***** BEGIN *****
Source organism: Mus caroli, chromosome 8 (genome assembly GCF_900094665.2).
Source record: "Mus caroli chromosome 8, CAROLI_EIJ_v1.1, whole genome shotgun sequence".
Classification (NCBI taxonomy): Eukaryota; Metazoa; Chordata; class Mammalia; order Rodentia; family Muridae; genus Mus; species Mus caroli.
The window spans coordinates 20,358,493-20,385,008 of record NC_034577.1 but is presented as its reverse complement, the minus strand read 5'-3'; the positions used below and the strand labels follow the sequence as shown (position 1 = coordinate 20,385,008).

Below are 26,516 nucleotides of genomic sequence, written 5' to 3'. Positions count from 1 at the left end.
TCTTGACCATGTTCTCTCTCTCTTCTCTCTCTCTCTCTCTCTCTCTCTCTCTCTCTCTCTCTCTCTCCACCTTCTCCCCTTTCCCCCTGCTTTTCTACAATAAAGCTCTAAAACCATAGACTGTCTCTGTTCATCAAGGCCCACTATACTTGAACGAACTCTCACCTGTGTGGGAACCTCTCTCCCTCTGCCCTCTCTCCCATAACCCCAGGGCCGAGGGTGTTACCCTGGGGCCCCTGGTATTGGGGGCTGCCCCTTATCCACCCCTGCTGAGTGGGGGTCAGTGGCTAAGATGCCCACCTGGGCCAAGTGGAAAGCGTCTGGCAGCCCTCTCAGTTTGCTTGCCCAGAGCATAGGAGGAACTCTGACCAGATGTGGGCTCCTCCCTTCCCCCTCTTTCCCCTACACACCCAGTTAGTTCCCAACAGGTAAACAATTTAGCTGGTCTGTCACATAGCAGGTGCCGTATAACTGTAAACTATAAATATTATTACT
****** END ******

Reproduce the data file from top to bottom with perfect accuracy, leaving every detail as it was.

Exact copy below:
Source organism: Mus caroli, chromosome 8 (genome assembly GCF_900094665.2).
Source record: "Mus caroli chromosome 8, CAROLI_EIJ_v1.1, whole genome shotgun sequence".
Classification (NCBI taxonomy): Eukaryota; Metazoa; Chordata; class Mammalia; order Rodentia; family Muridae; genus Mus; species Mus caroli.
The window spans coordinates 20,358,493-20,385,008 of record NC_034577.1 but is presented as its reverse complement, the minus strand read 5'-3'; the positions used below and the strand labels follow the sequence as shown (position 1 = coordinate 20,385,008).

Below are 26,516 nucleotides of genomic sequence, written 5' to 3'. Positions count from 1 at the left end.
TCTTGACCATGTTCTCTCTCTCTTCTCTCTCTCTCTCTCTCTCTCTCTCTCTCTCTCTCTCTCTCTCCACCTTCTCCCCTTTCCCCCTGCTTTTCTACAATAAAGCTCTAAAACCATAGACTGTCTCTGTTCATCAAGGCCCACTATACTTGAACGAACTCTCACCTGTGTGGGAACCTCTCTCCCTCTGCCCTCTCTCCCATAACCCCAGGGCCGAGGGTGTTACCCTGGGGCCCCTGGTATTGGGGGCTGCCCCTTATCCACCCCTGCTGAGTGGGGGTCAGTGGCTAAGATGCCCACCTGGGCCAAGTGGAAAGCGTCTGGCAGCCCTCTCAGTTTGCTTGCCCAGAGCATAGGAGGAACTCTGACCAGATGTGGGCTCCTCCCTTCCCCCTCTTTCCCCTACACACCCAGTTAGTTCCCAACAGGTAAACAATTTAGCTGGTCTGTCACATAGCAGGTGCCGTATAACTGTAAACTATAAATATTATTACT